Can signing show tunes help those suffering from Alzheimer’s?

Belting out show tunes is thought to improve cognitive function.

As we age, our bodies are more susceptible to certain diseases, including Alzheimer's. Dementia can be a difficult problem to endure and care for, as many adults with elderly parents witness their mothers or fathers transform into a completely different person as they age.

Recently, researchers have found that group singing sessions may be able to boost the brain function of individuals suffering from moderate to severe dementia. Over the course of a four month study, patients at a US care home were lead through well-known songs from popular musicals such as The Sound of Music and The Wizard of Oz. At the end of the study, a majority of patients who sang regularly scored higher on the cognitive and drawing tests than their counterparts who simply listened to the music. In addition to the set cognitive tests, it was remarkable how many of the patients remembered the lyrics to the songs of their childhood, proving an important link between music and memory.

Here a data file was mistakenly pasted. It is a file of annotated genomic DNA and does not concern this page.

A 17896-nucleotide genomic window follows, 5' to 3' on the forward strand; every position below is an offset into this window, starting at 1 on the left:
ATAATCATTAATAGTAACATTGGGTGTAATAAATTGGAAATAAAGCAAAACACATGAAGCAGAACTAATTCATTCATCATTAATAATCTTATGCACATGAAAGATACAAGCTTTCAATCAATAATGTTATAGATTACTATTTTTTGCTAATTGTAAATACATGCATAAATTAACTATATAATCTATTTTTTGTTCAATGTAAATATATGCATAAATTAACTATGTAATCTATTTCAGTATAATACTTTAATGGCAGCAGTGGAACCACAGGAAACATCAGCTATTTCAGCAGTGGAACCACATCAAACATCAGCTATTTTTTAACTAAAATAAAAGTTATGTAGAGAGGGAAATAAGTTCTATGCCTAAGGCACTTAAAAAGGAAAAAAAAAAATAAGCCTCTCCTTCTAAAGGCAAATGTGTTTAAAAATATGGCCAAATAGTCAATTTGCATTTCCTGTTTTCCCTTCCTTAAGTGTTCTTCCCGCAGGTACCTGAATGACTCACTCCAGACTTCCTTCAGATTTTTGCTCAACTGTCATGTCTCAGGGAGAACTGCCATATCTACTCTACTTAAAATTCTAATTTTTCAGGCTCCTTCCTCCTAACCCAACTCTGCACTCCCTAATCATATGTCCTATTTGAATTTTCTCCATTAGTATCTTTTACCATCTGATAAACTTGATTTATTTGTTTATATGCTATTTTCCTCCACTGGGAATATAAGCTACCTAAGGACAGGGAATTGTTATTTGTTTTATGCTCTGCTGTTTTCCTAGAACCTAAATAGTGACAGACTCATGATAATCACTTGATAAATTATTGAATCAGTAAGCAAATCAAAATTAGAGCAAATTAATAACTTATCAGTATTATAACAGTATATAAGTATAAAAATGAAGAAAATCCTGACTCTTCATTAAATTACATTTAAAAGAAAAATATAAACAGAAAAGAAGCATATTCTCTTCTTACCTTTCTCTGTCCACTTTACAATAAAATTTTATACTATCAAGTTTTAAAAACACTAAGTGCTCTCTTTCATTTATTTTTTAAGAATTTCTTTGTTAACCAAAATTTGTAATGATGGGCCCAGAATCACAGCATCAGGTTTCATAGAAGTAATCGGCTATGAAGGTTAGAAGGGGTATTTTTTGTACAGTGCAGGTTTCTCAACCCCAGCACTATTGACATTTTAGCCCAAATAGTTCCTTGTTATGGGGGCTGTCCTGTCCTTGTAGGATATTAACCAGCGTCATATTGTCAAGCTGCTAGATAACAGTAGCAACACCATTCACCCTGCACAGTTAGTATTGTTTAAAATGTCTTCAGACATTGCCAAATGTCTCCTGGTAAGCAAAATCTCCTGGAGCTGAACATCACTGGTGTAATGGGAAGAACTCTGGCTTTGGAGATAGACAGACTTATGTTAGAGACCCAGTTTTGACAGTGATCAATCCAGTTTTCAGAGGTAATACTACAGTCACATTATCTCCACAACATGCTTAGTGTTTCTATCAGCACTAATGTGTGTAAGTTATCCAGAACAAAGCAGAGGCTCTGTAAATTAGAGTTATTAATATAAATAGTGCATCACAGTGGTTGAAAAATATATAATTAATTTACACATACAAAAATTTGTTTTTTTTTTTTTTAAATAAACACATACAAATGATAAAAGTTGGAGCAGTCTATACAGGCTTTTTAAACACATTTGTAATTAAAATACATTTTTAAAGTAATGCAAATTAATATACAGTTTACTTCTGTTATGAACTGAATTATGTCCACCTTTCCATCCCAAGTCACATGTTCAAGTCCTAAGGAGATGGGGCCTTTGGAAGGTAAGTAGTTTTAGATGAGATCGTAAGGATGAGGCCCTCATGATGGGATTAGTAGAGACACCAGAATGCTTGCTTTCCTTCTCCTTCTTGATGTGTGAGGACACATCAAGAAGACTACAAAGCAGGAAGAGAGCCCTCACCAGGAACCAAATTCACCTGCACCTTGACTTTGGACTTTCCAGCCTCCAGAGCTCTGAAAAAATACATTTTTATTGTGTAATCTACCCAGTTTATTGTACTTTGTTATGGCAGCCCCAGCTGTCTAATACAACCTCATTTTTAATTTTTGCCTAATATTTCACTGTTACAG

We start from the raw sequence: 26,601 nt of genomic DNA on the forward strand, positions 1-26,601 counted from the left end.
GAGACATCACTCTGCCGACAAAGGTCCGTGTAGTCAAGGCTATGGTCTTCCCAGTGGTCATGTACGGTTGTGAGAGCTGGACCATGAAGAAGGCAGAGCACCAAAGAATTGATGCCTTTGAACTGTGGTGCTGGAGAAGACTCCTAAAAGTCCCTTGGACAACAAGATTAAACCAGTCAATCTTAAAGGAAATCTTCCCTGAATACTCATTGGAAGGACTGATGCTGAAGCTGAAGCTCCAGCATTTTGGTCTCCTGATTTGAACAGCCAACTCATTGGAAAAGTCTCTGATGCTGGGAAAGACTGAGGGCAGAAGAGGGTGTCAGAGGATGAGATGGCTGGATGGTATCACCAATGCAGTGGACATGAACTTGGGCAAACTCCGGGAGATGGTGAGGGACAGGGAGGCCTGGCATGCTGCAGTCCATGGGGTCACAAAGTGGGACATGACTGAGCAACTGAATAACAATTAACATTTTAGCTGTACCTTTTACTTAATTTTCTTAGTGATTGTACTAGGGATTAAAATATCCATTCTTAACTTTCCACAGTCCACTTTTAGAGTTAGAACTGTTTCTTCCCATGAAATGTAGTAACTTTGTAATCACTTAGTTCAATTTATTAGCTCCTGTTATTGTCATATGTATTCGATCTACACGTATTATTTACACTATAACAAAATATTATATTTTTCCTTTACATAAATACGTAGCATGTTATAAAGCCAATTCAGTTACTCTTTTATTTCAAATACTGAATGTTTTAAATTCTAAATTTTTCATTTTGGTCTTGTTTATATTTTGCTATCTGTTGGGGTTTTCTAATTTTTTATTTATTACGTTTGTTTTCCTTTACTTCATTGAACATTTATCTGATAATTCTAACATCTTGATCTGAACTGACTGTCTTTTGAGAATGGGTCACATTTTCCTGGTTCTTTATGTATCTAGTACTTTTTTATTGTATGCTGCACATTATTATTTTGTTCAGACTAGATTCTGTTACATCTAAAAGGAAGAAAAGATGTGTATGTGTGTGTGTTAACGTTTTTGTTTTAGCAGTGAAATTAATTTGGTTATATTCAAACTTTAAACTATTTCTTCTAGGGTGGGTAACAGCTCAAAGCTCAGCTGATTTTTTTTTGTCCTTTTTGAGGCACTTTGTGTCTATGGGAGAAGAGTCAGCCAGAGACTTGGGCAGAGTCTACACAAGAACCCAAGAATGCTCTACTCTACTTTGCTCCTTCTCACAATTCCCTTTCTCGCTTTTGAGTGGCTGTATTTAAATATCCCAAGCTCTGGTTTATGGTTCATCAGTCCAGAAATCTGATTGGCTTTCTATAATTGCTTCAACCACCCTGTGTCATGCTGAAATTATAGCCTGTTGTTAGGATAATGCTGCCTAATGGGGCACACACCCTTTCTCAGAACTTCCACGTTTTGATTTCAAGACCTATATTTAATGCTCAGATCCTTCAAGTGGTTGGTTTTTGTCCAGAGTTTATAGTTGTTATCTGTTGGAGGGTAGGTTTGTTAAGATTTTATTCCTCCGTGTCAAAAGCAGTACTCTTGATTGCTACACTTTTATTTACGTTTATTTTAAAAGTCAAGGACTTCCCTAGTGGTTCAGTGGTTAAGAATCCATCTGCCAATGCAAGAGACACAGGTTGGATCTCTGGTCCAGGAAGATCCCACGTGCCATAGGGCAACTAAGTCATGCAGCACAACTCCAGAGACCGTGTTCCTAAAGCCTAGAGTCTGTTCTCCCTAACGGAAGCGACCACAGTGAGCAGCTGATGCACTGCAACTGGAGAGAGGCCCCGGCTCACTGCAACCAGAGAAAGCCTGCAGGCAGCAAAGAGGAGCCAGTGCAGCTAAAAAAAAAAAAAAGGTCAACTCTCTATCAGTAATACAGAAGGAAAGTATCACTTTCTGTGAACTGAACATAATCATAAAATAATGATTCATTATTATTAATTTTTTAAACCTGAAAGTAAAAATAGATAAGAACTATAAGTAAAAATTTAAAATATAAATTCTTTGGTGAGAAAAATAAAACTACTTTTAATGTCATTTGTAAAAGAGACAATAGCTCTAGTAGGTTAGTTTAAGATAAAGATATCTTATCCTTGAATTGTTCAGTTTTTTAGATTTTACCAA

"There is much anecdotal evidence that the groups have real benefits for people with dementia," a spokesperson said in a statement. "Even when many memories are hard to retrieve, music can sometimes still be recalled, if only for a short while. The sessions help people with dementia communicate, improving their mood and leaving them feeling good about themselves."

Are you worried about the effects of aging on both your mind and body? The Longevity Centres of America can help you age gracefully. Call for an appointment at our Dallas of Denver office to learn about our rejuvenating treatments like IV chelation, hormone pellets and more